Flowers are put on the statue of Police Officer Fethi Sekin in memory of the fourth anniversary of his killing by PKK terrorists, in Izmir, Turkey, Jan. 5, 2021.

Despite all these encouraging developments signaling the overall decline of the PKK, the wounds that were caused by the terrorist group in past years still linger in people’s memories as the pain of losing their loved ones never goes away.

Turkey on Tuesday commemorated the fourth anniversary of the killing of police officer Fethi Sekin, who intercepted a vehicle carrying explosives in Turkey’s third-largest city and in doing so, prevented many more deaths.

Hikmet Kurum, Sekin’s uncle, told AA that his nephew had foiled the evil plan of the PKK, which had planned the attack.

Stressing that Sekin is a source of pride for his family and all of Turkey, Kurum added:

“His killing is the greatest sign of this country’s unity with its Turkish, Kurdish, Alevi, Sunni, Laz and Circassian peoples. He showed the world that no one will be able to divide and separate this country.”

The PKK terrorist attack took place on Jan. 5, 2017, just outside the main courthouse in the Aegean city of Izmir, when Sekin, 43, stopped a suspicious vehicle, which turned out to be carrying explosives.

Realizing he had intercepted a terrorist plot, Sekin opened fire on the terrorists, triggering a firefight between the terrorists and security forces and preventing many deaths among members of the public.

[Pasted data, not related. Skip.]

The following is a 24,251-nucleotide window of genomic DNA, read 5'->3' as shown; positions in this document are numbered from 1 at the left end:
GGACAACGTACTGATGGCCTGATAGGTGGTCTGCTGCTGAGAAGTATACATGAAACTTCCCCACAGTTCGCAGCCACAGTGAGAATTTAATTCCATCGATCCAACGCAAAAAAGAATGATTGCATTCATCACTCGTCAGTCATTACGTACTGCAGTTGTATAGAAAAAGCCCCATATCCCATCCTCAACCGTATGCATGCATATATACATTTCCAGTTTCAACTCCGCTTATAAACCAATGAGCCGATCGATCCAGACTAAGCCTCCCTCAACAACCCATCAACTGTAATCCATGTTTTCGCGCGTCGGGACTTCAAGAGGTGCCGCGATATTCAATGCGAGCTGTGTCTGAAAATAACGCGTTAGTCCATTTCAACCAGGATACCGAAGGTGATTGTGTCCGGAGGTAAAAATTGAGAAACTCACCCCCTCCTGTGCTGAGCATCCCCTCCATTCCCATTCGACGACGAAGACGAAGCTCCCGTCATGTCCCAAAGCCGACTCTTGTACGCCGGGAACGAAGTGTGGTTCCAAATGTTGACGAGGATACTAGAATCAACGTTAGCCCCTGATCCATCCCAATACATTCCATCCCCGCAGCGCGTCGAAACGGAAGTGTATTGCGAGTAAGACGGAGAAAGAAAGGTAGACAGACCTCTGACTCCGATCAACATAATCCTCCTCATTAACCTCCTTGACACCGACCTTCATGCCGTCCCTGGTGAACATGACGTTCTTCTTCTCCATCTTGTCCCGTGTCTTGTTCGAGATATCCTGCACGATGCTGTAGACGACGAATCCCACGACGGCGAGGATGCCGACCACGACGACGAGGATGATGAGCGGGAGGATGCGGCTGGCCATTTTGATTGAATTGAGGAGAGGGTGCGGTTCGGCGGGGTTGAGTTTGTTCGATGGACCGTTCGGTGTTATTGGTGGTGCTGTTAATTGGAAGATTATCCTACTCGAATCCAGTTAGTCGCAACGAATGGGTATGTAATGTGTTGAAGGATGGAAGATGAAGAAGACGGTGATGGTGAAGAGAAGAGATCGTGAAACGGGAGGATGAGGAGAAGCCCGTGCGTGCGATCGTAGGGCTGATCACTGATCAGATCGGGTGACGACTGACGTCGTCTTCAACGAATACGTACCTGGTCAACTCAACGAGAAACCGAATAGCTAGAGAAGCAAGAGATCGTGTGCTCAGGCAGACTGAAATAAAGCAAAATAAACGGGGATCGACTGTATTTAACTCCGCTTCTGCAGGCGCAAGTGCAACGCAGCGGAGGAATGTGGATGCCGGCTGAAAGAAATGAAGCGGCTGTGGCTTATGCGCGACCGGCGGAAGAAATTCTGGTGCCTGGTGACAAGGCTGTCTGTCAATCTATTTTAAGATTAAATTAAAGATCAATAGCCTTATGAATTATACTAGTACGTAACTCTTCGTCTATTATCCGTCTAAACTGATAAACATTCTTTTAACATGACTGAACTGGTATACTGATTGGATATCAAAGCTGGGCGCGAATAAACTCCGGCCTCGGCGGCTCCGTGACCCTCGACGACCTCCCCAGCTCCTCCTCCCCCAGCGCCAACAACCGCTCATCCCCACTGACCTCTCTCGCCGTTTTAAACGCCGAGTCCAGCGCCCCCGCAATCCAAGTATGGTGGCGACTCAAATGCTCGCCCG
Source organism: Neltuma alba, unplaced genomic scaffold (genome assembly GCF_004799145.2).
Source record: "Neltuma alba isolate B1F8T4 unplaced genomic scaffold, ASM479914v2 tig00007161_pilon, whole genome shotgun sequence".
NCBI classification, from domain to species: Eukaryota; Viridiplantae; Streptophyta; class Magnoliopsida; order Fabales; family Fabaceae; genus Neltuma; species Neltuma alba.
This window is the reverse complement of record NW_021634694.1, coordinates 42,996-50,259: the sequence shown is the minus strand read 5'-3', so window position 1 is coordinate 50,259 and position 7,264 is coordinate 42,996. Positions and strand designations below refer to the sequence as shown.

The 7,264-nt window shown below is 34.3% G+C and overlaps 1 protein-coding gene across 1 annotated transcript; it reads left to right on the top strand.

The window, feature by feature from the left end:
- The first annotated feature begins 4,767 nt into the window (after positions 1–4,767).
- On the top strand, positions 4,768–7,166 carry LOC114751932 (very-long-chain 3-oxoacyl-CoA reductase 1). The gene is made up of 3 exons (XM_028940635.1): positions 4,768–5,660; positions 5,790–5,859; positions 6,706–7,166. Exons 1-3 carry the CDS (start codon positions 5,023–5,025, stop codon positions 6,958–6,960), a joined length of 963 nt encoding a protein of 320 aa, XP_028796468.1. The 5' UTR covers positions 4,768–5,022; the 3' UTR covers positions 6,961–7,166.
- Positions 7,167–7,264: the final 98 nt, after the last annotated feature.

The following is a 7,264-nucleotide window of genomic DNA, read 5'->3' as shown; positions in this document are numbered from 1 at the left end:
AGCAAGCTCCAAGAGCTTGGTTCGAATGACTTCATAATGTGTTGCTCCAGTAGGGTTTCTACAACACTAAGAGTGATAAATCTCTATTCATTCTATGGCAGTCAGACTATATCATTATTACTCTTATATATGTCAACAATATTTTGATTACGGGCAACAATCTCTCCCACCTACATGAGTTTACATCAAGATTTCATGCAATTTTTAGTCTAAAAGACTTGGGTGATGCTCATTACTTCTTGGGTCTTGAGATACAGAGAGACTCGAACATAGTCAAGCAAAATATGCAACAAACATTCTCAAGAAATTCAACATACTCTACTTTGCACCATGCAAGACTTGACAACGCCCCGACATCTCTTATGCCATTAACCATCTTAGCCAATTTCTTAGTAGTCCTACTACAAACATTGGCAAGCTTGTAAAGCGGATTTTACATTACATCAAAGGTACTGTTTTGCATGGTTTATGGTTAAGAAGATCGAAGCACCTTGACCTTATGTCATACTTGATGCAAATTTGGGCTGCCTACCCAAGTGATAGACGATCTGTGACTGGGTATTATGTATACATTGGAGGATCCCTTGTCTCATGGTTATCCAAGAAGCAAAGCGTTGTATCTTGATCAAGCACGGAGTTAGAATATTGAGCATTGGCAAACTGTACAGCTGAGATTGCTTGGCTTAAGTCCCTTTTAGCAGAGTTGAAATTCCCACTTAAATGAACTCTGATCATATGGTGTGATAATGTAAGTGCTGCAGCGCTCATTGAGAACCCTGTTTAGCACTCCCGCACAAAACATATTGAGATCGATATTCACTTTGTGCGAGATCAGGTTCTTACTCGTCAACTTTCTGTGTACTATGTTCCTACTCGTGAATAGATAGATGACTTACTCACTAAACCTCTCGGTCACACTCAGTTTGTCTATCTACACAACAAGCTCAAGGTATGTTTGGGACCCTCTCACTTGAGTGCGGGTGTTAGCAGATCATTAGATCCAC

The clash and a car bomb left Sekin and court official Musa Can dead and nine others injured.

The PKK itself also tries to keep these terrifying memories alive by claiming that it is still actively and regularly conducting terrorist attacks, refusing the terrorist group’s decline in power.

On Monday, the Interior Ministry stated that the PKK claimed responsibility for 1,262 acts, including arson and armed attacks, in 2020, but over 800 of these never actually happened.

The ministry said in a written statement that using its supporting groups, the PKK claimed responsibility for activities that did not take place as the group has suffered from Turkey’s anti-terror operations and declining recruitment.

In a bid to survive, the separatist terrorist group claimed to have set 632 buildings and forests on fire, including houses, factories, shops, warehouses and malls.

It also claimed responsibility for 487 acts of terrorism, including the burning of transportation and construction vehicles and the hanging of illegal banners and slogans, the ministry said. The terrorist group also falsely claimed that it carried out 143 attacks on security forces throughout the year.

A check of the data of Turkish security forces found that 829 of these acts claimed by the PKK had not actually occurred and that the group had no involvement with the 403 others.

The terrorist group and its supporters were responsible for only 25 of them while being linked to five others.

Some 17 suspected PKK terrorists thought to be involved in attacks were remanded in custody after 47 suspects were arrested, the ministry added.